Caraway Seed Essential Oil (Carum carvi)


Caraway may also be referred to as Meridian fennel, Persian cumin, Caraway Seed, or Caraway Oil. It is typically processed using steam or hydro distillation as a method for extracting oil from the seeds.


Caraway seeds lend unique flavor and are widely utilized within culinary applications including pickles, breads and cheeses.

Essential Facts

  • Aroma Description:

    Herbaceous Slightly spicy Warm

  • Common Name(s): Meridian fennel, Persian cumin, Caraway Seed, or Caraway Oil
  • Botanical Family: Apiaceae
  • Botanical Genus: Carum
  • Chemical Family: Ketones, Monoterpenes
  • Major Compounds: (+)-Carvone, (+)-Limonene, B-Myrcene
  • Perfumery Note: Middle
  • Consistency: Thin
  • Strength of Initial Aroma: Medium
  • Aroma chemistry: The anti-bacterial and antifungal actions found in both carvone and d-limonene have been research proven to be ulcerogenic with activity against Helicobacter pylori.
  • Color: Clear
  • Indigenous Country: Hungary
  • Cultivation: Distiller is Certified Organic
  • Processing Methods: Steam or Hydro Distillation
  • Part Typically Used: Seeds
  • Shelf Life: 4 years
  • Vegan Vegan

Essential Details

Cautions & Safety

Cautions when using Caraway:

Tisserand and Young do not indicate any special precautions when using Caraway Seed Oil. However, they precaution to avoid use of the oil if it has oxidized. Reading Tisserand and Young's full profile is recommended. [Robert Tisserand and Rodney Young, Essential Oil Safety (Second Edition. United Kingdom: Churchill Livingstone Elsevier, 2014), 231.]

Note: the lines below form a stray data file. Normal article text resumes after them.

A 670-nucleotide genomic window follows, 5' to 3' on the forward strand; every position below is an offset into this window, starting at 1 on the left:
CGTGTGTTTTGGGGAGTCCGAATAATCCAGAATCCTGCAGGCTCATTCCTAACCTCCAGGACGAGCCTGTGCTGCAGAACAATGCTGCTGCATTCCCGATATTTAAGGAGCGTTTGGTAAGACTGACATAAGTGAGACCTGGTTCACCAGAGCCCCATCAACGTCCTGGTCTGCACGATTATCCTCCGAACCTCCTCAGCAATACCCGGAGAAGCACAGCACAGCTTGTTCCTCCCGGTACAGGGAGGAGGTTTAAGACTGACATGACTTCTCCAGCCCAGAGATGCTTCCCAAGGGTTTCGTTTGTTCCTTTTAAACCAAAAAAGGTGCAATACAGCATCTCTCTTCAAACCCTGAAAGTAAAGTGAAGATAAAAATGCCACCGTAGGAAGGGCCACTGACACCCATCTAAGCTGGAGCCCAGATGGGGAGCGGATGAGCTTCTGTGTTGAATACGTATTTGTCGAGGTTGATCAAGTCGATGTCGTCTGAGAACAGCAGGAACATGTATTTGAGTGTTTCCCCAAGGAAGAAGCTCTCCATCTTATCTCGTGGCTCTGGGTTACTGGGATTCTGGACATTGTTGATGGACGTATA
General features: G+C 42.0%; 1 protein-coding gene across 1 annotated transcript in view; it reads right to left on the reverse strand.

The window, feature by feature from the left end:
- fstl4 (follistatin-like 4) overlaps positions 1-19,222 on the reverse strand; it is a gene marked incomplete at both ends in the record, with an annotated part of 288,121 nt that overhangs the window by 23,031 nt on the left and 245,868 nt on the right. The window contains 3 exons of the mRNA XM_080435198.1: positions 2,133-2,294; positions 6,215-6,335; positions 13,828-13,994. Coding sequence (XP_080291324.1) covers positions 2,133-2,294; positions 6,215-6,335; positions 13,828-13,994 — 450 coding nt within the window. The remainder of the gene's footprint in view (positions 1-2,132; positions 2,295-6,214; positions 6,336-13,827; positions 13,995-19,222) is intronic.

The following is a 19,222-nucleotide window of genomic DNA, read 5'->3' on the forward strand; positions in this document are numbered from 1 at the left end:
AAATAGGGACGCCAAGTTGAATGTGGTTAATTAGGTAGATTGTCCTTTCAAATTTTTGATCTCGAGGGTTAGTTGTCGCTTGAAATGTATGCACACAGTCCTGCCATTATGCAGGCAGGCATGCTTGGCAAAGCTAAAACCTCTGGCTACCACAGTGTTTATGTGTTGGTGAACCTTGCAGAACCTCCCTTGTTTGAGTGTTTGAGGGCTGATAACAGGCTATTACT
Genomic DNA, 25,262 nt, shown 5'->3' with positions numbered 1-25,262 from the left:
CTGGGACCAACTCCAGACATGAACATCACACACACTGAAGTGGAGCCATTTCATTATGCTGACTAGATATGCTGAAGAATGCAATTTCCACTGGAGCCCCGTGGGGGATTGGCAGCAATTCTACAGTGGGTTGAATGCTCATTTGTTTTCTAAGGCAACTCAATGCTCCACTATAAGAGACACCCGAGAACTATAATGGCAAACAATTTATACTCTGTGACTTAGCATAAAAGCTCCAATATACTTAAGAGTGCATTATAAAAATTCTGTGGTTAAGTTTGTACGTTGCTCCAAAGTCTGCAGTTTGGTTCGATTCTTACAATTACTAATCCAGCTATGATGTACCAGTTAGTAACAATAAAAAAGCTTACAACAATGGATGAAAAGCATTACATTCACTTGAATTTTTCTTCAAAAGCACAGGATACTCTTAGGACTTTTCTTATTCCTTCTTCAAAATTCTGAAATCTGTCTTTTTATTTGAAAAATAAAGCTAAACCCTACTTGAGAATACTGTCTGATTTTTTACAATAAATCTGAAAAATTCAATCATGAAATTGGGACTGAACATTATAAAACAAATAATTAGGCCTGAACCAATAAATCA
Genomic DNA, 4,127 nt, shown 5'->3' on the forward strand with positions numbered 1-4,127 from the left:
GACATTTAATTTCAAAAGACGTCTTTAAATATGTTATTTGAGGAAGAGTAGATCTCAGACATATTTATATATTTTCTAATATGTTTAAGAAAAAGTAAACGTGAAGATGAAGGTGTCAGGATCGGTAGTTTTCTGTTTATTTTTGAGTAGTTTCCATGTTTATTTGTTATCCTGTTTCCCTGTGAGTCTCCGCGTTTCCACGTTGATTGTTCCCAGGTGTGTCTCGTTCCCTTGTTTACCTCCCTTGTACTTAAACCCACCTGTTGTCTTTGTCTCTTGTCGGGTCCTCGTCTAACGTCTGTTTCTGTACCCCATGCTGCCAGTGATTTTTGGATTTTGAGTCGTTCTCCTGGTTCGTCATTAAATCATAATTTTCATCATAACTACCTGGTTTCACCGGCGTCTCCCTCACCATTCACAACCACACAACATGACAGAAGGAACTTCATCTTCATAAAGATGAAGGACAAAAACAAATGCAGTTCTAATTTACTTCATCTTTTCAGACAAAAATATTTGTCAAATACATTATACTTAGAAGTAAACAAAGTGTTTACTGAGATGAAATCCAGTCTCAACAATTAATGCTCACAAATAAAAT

Safety Precautions for Caraway:

According to Tisserand & Young, Caraway essential oil can cause skin sensitization if it is oxidized.    1.2% for skin sensitization but only for (-) carvone. Dermal limit for (+) carvone is 23% for toxicity.

Do not take any oils internally and do not apply undiluted essential oils, absolutes, CO2s or other concentrated essences onto the skin without advanced essential oil knowledge or consultation from a qualified aromatherapy practitioner. If you are pregnant, epileptic, have liver damage, have cancer, or have any other medical problem, use oils only under the proper guidance of a qualified aromatherapy practitioner. Use extreme caution when using oils with children and be sure to first read there commended dilution ratios for children. Consult a qualified aromatherapy practitioner before using oils with children, the elderly, if you have medical issues or are taking medications. For in-depth information on oil safety issues, readEssential Oil Safety by Robert Tisser and and Rodney Young.

Traditional Folklore

Traditional Folklore of Caraway:

Caraway essential oil is typically used in many digestive blends. The anti-inflammatory, spasmolytic, antimicrobial, antioxidant, carminative and immunomodulatory effects have been used in laboratory studies for IBD, specifically colitis. Botany Caraway is similar in appearance to other members of the carrot family, with finely divided, feathery leaves with thread-like divisions, growing on 20-30cm stems. The main flower stem is 40-60cm tall, with small white or pink flowers in umbels. Caraway fruit (erroneously called seeds) are crescent shaped.  Traditional Folklore The herb Caraway is traditionally used to treat dyspepsia, intestinal colic, menstrual cramps, poor appetite, laryngitis, and bronchitis. A curious superstition was held in olden times about Caraway. It was deemed to confer the gift of retention, preventing the theft of any object which contained it, and holding the the if in custody within the invaded house.

Energetic, Spiritual, and Emotional Qualities